Li (2012) In search of a socialist modernity movies. Page 173. "China’s increased film import through Sovexportfilm (the film import and export department of the USSR) and the popularity of these films among Chinese audiences greatly pleased Soviet cultural authorities, who attached much importance to creating and maintaining the Soviet image and popularizing Soviet ideology via the distribution of cinema. As a result, the prestige that Soviet culture enjoyed in China enhanced Sino-Soviet alliance, which gave more status to the young socialist state in the international arena. In this way, the introduction of Soviet culture paved the way for China’s internationalization amid Cold War isolation from the capitalist camp.13" Li (2012), Page 16-17
Later several Chinese film makers are sent to Moscow to learn from the Soviet directors. The Soviet movies are considered as “ideologically correct” and are seen as a model of socialist cinema. The Soviet movies are studied and the doctrine of “socialist realism” is made the guiding principle of moviemaking. Besides distrust of the class biases of the directors of the private film studios, a third reason to "learn from SU" is the belief in proletarian internationalism. Soviet World War II films are shown to CPV soldiers to show that this war is part of the struggle of socialist states to survive.
See Chen Tina Mai (2004). Internationalism and cultural experience soviet films and popular Chinese understandings of the future in the 1950s. Pages 85, 94. Cambon cites a Chinese movie critic from Mei Duo in 1950 "We are against the idea that says even though Russian films are good doesn't mean they have no short-comings and even though American films are bad doesn't mean they don't have good points. This point of view has no principle and is not a position of the people. Why? Because though Russian films may have artistic highs and lows, they serve and educate the people and are basically good. But American films are basically bad, they serve American imperialism and capitalism. Yes, Hollywood had Progressive filmmakers, but they have been si-lenced.81" Cambon Maria (1986). The dream palaces of Shanghai. American films in China's largest metropolis 1920-1950. Page 216
The Soviet movies showed a vision of the future of China not only in economic but also social “Using the image of “happy, emancipated women” in Soviet films as a concrete example, the CCP furnished women with basic knowledge about socialism and the path for “women’s liberation.” At the same time, by advocating the socialist womanhood idealized by Soviet cinema, the PRC government educated Chinese women along party lines about how to handle relations between the state and the individual, how to manage love, marriage, family, and work, and why one should bring all this in line with the “historical task” of building socialism in China. In this way Soviet films helped the Chinese government quickly incorporate the female population into socialist state formation.” But not only for women the SU is an example. "For the CCP, Soviet culture represented the most advanced socialist achievements and therefore would be the most suitable material for creating China’s 'socialist new man.'" Page 18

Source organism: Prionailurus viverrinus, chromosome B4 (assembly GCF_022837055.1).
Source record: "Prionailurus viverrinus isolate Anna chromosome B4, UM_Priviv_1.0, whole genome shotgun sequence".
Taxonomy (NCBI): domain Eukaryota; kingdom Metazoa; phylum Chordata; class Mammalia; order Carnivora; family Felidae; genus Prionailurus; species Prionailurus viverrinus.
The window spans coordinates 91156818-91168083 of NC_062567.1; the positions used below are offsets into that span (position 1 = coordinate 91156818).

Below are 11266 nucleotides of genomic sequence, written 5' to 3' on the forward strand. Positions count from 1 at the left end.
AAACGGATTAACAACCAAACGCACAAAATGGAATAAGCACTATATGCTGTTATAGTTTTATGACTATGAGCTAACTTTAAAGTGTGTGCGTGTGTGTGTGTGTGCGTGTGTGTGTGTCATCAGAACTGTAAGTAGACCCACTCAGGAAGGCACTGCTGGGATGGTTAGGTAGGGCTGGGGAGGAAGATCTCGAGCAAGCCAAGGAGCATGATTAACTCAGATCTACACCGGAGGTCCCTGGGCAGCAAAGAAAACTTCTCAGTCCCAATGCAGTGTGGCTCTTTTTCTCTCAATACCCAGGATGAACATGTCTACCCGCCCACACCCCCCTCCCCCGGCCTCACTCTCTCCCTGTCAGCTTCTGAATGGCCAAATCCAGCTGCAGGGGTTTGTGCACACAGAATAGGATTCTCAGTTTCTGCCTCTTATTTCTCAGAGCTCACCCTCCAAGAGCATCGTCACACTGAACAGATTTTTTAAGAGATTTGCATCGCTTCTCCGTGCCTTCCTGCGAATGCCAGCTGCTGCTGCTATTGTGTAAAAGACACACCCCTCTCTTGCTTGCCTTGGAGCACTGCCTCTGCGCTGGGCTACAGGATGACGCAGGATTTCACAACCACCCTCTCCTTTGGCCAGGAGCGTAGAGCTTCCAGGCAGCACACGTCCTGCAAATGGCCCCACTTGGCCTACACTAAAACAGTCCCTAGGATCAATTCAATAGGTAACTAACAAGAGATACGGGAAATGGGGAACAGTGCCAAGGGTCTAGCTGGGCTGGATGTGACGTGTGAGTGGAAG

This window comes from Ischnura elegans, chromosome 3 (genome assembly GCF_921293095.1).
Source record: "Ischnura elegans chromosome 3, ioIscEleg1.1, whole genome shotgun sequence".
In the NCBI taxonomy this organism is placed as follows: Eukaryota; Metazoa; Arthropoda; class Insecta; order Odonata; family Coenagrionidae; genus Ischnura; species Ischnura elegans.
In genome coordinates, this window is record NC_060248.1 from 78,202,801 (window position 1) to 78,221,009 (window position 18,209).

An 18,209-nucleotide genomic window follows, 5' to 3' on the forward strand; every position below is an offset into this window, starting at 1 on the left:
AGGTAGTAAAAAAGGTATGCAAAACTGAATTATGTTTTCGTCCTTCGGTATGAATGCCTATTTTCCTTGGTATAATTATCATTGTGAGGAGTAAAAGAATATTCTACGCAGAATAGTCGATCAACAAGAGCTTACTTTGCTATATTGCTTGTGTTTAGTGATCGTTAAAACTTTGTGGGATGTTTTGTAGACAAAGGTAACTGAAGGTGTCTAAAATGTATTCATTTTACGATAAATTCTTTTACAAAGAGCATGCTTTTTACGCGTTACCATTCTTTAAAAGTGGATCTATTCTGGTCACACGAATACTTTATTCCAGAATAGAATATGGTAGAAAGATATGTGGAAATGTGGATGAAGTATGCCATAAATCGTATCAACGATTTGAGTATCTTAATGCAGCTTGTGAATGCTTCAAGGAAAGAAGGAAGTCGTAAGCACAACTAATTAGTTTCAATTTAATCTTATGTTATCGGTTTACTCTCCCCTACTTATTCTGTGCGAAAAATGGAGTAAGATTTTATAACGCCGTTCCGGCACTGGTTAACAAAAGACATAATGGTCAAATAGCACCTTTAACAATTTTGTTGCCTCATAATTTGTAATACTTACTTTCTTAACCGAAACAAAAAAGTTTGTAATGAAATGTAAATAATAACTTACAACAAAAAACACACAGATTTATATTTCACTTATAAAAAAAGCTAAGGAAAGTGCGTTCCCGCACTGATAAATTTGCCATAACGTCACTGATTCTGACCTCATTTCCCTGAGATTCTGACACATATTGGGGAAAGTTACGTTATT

Li (2012). In search. Page 190
See also Article 6.
As the Chinese spectators become more used to the Soviet movies, the popularity increases. Movies like Tractor Drivers (1939; PRC 1951), Kuban Cossacks (1949; PRC 1950), and Tales of the Siberian Land (1947; PRC 1951) The Fall of Berlin (1949; PRC 1950) Village Schoolteacher (1947; PRC 1950), She Defends the Motherland (1943; PRC 1951). Village Schoolteacher and She Defends the Motherland were among the first films to be imported into the PRC and dubbed in Chinese in 1950. The founding of two dubbing studios in Changchun (1949) and Shanghai (1950) helped to broaden the scope of audiences for foreign films. The audience numbers for Tractor Drivers and Kuban Cossacks exceeded 17 million each in their first two years of circulation. Soviet actors and actress are increasingly popular.


Source: Tam King-fai and Wesoky Sharon R. (2017) Not Just a Laughing Matter: Interdisciplinary Approaches to Political Humor. Springer. Page 61 "
The new regime starts promoting SU movies as the new model of filmmaking. The Chinese films produced after 1949 reflect more and more the CCP’s political and ideological agenda and less the taste of the audience.

Literature ....